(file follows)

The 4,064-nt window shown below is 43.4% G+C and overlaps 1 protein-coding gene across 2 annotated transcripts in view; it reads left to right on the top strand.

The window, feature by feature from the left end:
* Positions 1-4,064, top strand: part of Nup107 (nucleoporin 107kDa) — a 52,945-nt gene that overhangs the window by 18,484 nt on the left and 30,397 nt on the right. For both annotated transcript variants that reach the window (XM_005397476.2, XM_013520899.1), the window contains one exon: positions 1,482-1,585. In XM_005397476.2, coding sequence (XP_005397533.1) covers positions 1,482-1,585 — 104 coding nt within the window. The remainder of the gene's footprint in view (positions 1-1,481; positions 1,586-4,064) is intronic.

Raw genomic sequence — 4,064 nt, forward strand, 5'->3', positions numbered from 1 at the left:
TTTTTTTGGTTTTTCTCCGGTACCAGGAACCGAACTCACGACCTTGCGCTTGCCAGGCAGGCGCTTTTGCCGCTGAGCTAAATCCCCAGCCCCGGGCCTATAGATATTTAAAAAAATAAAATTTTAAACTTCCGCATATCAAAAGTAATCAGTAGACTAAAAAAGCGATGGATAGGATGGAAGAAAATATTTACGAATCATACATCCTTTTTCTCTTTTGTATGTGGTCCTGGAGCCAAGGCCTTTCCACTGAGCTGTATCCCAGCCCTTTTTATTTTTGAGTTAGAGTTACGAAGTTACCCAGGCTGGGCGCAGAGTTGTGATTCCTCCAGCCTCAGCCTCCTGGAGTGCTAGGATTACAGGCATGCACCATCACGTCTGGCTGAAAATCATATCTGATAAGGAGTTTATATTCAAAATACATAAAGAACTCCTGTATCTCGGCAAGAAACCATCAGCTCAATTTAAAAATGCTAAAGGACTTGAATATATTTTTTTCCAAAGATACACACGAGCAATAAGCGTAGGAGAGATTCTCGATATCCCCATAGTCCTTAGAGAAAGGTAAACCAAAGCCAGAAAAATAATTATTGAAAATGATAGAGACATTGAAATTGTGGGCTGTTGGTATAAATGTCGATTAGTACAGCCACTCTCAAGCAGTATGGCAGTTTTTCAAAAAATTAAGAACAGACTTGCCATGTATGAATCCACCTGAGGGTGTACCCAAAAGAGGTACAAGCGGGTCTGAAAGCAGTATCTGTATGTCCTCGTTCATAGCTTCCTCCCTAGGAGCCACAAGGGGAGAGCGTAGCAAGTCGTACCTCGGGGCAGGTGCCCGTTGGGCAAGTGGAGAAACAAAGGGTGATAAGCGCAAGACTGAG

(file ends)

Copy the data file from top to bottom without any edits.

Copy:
The 4,064-nt window shown below is 43.4% G+C and overlaps 1 protein-coding gene across 2 annotated transcripts in view; it reads left to right on the top strand.

The window, feature by feature from the left end:
* Positions 1-4,064, top strand: part of Nup107 (nucleoporin 107kDa) — a 52,945-nt gene that overhangs the window by 18,484 nt on the left and 30,397 nt on the right. For both annotated transcript variants that reach the window (XM_005397476.2, XM_013520899.1), the window contains one exon: positions 1,482-1,585. In XM_005397476.2, coding sequence (XP_005397533.1) covers positions 1,482-1,585 — 104 coding nt within the window. The remainder of the gene's footprint in view (positions 1-1,481; positions 1,586-4,064) is intronic.

Raw genomic sequence — 4,064 nt, forward strand, 5'->3', positions numbered from 1 at the left:
TTTTTTTGGTTTTTCTCCGGTACCAGGAACCGAACTCACGACCTTGCGCTTGCCAGGCAGGCGCTTTTGCCGCTGAGCTAAATCCCCAGCCCCGGGCCTATAGATATTTAAAAAAATAAAATTTTAAACTTCCGCATATCAAAAGTAATCAGTAGACTAAAAAAGCGATGGATAGGATGGAAGAAAATATTTACGAATCATACATCCTTTTTCTCTTTTGTATGTGGTCCTGGAGCCAAGGCCTTTCCACTGAGCTGTATCCCAGCCCTTTTTATTTTTGAGTTAGAGTTACGAAGTTACCCAGGCTGGGCGCAGAGTTGTGATTCCTCCAGCCTCAGCCTCCTGGAGTGCTAGGATTACAGGCATGCACCATCACGTCTGGCTGAAAATCATATCTGATAAGGAGTTTATATTCAAAATACATAAAGAACTCCTGTATCTCGGCAAGAAACCATCAGCTCAATTTAAAAATGCTAAAGGACTTGAATATATTTTTTTCCAAAGATACACACGAGCAATAAGCGTAGGAGAGATTCTCGATATCCCCATAGTCCTTAGAGAAAGGTAAACCAAAGCCAGAAAAATAATTATTGAAAATGATAGAGACATTGAAATTGTGGGCTGTTGGTATAAATGTCGATTAGTACAGCCACTCTCAAGCAGTATGGCAGTTTTTCAAAAAATTAAGAACAGACTTGCCATGTATGAATCCACCTGAGGGTGTACCCAAAAGAGGTACAAGCGGGTCTGAAAGCAGTATCTGTATGTCCTCGTTCATAGCTTCCTCCCTAGGAGCCACAAGGGGAGAGCGTAGCAAGTCGTACCTCGGGGCAGGTGCCCGTTGGGCAAGTGGAGAAACAAAGGGTGATAAGCGCAAGACTGAG